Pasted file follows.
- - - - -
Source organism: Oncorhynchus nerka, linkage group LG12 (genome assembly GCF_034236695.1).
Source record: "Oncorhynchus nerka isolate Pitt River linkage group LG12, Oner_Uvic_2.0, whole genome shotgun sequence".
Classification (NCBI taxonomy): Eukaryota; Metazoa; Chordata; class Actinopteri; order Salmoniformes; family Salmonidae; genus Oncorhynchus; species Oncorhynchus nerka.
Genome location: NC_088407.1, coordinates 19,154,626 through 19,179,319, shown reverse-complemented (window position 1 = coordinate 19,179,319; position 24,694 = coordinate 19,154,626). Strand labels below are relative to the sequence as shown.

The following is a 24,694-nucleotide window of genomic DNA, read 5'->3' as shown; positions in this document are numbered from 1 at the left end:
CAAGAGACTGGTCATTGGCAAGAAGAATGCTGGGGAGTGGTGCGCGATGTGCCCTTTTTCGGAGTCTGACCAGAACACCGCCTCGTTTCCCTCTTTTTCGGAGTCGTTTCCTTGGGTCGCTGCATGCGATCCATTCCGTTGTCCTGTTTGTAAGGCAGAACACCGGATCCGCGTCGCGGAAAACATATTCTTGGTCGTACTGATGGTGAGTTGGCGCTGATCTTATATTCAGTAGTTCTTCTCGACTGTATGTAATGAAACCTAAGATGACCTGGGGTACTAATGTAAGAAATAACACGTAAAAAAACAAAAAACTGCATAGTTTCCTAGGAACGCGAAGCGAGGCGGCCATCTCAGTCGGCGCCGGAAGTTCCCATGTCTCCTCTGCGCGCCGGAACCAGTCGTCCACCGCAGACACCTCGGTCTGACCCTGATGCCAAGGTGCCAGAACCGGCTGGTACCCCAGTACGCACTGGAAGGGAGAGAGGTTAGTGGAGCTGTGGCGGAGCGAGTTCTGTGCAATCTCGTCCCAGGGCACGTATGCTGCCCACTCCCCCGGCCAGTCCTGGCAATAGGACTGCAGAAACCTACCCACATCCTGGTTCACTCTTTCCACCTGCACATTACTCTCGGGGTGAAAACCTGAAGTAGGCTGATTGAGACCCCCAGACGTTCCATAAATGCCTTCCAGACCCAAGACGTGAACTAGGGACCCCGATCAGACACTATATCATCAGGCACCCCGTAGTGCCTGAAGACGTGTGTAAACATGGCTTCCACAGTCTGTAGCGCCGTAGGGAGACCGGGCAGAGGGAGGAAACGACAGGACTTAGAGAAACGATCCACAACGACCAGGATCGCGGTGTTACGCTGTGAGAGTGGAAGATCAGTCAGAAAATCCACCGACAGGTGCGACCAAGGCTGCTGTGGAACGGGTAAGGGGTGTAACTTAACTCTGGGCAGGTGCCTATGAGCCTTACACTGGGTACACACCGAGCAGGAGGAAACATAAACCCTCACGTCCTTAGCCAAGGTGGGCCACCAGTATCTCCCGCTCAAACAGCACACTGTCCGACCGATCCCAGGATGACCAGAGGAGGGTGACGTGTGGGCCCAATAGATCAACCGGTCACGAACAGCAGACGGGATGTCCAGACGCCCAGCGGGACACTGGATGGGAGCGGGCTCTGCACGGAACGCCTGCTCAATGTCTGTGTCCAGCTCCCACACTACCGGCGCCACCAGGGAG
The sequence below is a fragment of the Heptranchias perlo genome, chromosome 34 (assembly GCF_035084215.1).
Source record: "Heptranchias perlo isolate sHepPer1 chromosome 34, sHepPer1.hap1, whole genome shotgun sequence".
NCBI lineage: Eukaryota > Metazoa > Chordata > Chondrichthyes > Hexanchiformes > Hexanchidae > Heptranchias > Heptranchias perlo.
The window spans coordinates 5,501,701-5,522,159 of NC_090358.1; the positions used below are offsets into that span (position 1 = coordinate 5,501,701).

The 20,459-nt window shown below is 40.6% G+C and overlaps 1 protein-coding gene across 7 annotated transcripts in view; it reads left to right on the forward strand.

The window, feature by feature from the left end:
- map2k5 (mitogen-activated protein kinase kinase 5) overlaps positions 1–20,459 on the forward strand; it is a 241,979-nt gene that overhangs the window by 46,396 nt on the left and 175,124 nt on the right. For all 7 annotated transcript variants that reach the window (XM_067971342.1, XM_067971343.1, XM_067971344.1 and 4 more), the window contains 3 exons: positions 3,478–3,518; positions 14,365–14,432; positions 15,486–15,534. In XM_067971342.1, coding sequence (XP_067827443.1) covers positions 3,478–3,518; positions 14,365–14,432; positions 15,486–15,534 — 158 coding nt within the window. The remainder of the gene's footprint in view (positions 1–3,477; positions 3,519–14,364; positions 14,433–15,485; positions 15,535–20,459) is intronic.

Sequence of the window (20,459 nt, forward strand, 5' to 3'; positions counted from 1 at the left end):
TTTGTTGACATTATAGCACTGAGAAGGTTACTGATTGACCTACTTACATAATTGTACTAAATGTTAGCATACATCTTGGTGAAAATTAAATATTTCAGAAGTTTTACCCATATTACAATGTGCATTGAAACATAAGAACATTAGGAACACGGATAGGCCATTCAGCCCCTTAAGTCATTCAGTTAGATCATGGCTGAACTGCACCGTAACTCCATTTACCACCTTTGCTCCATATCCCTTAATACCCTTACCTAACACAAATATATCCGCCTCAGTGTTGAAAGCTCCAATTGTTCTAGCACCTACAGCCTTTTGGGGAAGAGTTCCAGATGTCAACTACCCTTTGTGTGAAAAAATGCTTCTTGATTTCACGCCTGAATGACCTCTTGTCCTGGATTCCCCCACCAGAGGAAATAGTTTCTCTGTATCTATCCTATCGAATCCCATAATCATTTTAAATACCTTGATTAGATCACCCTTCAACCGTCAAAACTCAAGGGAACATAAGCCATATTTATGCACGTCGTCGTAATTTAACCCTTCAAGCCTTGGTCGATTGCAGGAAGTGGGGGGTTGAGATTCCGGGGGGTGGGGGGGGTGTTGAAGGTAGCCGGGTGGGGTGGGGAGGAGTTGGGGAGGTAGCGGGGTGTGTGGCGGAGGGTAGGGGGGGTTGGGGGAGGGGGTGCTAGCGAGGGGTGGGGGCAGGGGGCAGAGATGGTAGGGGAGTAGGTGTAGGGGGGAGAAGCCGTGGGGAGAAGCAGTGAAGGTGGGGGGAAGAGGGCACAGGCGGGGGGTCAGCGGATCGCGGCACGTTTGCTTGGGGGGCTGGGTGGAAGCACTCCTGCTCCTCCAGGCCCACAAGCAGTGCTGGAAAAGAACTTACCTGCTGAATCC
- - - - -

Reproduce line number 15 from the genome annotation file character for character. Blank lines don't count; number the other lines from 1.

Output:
TTTGTTGACATTATAGCACTGAGAAGGTTACTGATTGACCTACTTACATAATTGTACTAAATGTTAGCATACATCTTGGTGAAAATTAAATATTTCAGAAGTTTTACCCATATTACAATGTGCATTGAAACATAAGAACATTAGGAACACGGATAGGCCATTCAGCCCCTTAAGTCATTCAGTTAGATCATGGCTGAACTGCACCGTAACTCCATTTACCACCTTTGCTCCATATCCCTTAATACCCTTACCTAACACAAATATATCCGCCTCAGTGTTGAAAGCTCCAATTGTTCTAGCACCTACAGCCTTTTGGGGAAGAGTTCCAGATGTCAACTACCCTTTGTGTGAAAAAATGCTTCTTGATTTCACGCCTGAATGACCTCTTGTCCTGGATTCCCCCACCAGAGGAAATAGTTTCTCTGTATCTATCCTATCGAATCCCATAATCATTTTAAATACCTTGATTAGATCACCCTTCAACCGTCAAAACTCAAGGGAACATAAGCCATATTTATGCACGTCGTCGTAATTTAACCCTTCAAGCCTTGGTCGATTGCAGGAAGTGGGGGGTTGAGATTCCGGGGGGTGGGGGGGGTGTTGAAGGTAGCCGGGTGGGGTGGGGAGGAGTTGGGGAGGTAGCGGGGTGTGTGGCGGAGGGTAGGGGGGGTTGGGGGAGGGGGTGCTAGCGAGGGGTGGGGGCAGGGGGCAGAGATGGTAGGGGAGTAGGTGTAGGGGGGAGAAGCCGTGGGGAGAAGCAGTGAAGGTGGGGGGAAGAGGGCACAGGCGGGGGGTCAGCGGATCGCGGCACGTTTGCTTGGGGGGCTGGGTGGAAGCACTCCTGCTCCTCCAGGCCCACAAGCAGTGCTGGAAAAGAACTTACCTGCTGAATCC